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    SHUTE v. KEYSER, 149 U.S. 649 (1893)

    U.S. Supreme Court

    SHUTE v. KEYSER, 149 U.S. 649 (1893)

    149 U.S. 649

    SHUTE, Sheriff, et al.
    v.
    KEYSER.

    No. 1,187.

    May 15, 1893

    R. F. Brent, for the motion.

    Wm. Allen Butler and John Notman, opposed.

    Mr. Chief Justice FULLER delivered the opinion of the court.

    This was an action brought in the district court of Gila county, Ariz, by William Keyser against George E. Shute, sheriff of that county, and certain judgment creditors of the Old Dominion Copper Mining Company, to enjoin the threatened sale, under an execution against that company, of mining property of which Keyser claimed to be the owner, which resulted in a decree in favor of Keyser according to the prayer of the complaint. The case was carried by appeal to the supreme court of the territory, and the judgment affirmed, (29 Pac. Rep. 386,) whereupon an appeal to this court was allowed, and the case, [149 U.S. 649, 650]   having been duly docketed, now comes before us on motion to dismiss.

    The citation was signed March 12, 1892, and made returnable on the first day of the ensuing October term; and one of the two grounds relied on in support of the motion is that the citation should have been returnable within 60 days from the signing of the same, under section 5 of rule 8 and section 4 of rule 9 of this court. It is true that the rules so provide, but, as the purpose of the citation is notice, so that the appellant may appear and be heard, any defect in that regard is not jurisdictional, and a new citation might be taken out, if necessary, which, however, it is not, as the appellees have appeared generally.

    The second ground of the motion is that by reason of the provisions of the judiciary act of March 3, 1891, the appeal was improperly allowed, and cannot be maintained.

    By section 702 of the Revised Statutes and the act of March 3, 1885, ( 23 Stat. 443, c. 355,) the final judgments and decrees of the supreme courts of the territories, where the matter in dispute, exclusive of costs, exceeded the sum of $5,000, might be reviewed or reversed or affirmed in this court upon a writ of error or appeal in the same manner and under the same regulations as the final judgments and decrees of a circuit court. By the fifth section of the judiciary act of March 3, 1891, it was provided that appeals or writs of error might be taken directly to the supreme court from the district and circuit courts in six classes of cases therein enumerated, neither of which classes includes the pending case. By the sixth section the circuit courts of appeals, established by the act, were to exercise appellate jurisdiction to review by appeal or writ of error final decisions of the district and circuit courts in all cases other than those provided for in the fifth section, unless otherwise provided by law, and the judgments or decrees of the circuit courts of appeals were made final in all cases in which the jurisdiction was dependent entirely upon the opposite parties to the suit being aliens and citizens of the United States, or citizens of different states, in all cases arising under the patent laws, the revenue [149 U.S. 649, 651]   laws, the criminal laws, and in admiralty cases. The case at bar falls under none of these heads.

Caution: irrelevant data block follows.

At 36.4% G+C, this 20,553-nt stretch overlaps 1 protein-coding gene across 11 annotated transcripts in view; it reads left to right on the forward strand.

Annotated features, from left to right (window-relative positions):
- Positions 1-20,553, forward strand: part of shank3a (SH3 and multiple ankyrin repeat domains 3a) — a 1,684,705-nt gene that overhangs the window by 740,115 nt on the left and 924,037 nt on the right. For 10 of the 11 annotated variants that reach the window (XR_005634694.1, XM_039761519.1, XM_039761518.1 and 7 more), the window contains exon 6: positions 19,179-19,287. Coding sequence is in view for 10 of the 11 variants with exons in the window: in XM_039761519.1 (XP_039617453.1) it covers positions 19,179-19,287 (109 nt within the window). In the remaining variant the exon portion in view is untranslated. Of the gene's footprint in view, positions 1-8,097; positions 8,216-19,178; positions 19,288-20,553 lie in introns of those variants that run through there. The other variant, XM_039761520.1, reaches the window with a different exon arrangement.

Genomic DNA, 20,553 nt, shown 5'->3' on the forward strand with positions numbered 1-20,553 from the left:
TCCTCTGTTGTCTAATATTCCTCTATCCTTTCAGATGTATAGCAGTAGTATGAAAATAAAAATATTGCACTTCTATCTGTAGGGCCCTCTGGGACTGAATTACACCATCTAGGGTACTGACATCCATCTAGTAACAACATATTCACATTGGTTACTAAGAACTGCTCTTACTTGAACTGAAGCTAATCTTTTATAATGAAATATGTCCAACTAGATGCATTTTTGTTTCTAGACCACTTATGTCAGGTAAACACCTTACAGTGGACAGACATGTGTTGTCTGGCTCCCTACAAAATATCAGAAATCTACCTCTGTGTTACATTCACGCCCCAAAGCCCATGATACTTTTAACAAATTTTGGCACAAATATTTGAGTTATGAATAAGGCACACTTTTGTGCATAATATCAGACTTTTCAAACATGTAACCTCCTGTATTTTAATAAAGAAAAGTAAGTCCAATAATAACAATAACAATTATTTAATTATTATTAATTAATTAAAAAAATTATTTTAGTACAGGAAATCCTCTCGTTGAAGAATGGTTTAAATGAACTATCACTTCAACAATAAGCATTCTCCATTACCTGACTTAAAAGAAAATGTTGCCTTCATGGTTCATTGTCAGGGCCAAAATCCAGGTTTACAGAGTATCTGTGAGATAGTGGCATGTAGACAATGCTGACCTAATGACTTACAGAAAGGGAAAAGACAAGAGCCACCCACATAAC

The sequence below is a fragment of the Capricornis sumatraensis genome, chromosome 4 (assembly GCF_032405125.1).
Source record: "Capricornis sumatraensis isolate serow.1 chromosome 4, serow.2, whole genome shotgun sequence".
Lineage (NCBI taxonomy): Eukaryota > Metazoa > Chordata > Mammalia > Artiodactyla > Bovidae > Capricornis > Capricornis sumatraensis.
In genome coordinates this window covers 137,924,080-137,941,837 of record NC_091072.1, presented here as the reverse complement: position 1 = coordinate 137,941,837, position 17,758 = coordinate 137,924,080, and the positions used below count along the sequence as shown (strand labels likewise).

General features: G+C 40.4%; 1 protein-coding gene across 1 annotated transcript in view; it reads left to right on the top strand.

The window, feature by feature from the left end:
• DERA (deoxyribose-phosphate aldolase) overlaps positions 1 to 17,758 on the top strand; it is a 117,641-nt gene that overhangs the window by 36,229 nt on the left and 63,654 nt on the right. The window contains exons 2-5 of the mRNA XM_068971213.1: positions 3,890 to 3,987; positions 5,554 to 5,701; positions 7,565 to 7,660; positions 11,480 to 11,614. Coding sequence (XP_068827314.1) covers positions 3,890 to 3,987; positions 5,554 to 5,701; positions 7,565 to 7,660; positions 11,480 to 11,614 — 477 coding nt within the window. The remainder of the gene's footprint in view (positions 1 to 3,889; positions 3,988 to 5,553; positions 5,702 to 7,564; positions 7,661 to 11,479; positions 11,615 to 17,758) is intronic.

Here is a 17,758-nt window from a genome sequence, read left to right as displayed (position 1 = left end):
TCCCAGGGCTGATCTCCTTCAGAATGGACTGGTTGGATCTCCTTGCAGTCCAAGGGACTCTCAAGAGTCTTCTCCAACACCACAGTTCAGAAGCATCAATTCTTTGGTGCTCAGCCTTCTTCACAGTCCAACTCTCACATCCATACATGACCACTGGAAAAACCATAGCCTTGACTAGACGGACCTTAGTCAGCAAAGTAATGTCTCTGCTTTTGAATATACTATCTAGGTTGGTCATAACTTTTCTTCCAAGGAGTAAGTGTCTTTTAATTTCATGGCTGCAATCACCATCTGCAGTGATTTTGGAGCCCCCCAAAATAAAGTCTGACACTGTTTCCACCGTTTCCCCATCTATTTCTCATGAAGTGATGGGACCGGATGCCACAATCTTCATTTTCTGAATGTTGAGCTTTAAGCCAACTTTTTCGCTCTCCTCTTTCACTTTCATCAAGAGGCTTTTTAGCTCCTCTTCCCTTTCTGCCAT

By the fifteenth section it was provided that the circuit courts of appeals in cases in which the judgments or decrees of those courts were made final by the act should have the same appellate jurisdiction by writ of error or appeal to review the judgments, orders, and decrees of the supreme courts of the several territories as by the act they might have to review the judgments, orders, and decrees of the district and circuit courts. This section does not apply to this case, because it is not one of the cases in which the judgments or decrees of the circuit courts of appeals are made final by the act.

    By the fourteenth section, section 691 of the Revised Statutes, and section 3 of the act of February 16, 1875, (18 Stat. 315, c. 77,) were expressly repealed, and also 'all acts and parts of acts relating to appeals or writs of error inconsistent with the provisions for review by appeals or writs of error in the preceeding sections five and six of this act.'

    There was no provision for appeals or writs of error in cases not made final by section 6 from the supreme courts of the territories to the circuit courts of appeals, and there was no express repeal of the provisions of the prior acts regulating appeals or writs of error in such other cases from those courts to this There is nothing to indicate an intention that the judgments and decrees of the supreme courts of the territories should not be susceptible of review in the class of cases in which there was no appeal or writ of error to the circuit courts of appeals.

    The result is that, as the acts regulating appeals or writs of error from or to the supreme courts of the territories to or from this court were not repealed, except to the extent specified, an appeal or writ of error lies to this court from the judgments or decrees of those courts, except in cases where the judgments of the circuit courts of appeals are made final.

    The motion to dismiss the appeal will therefore be denied.

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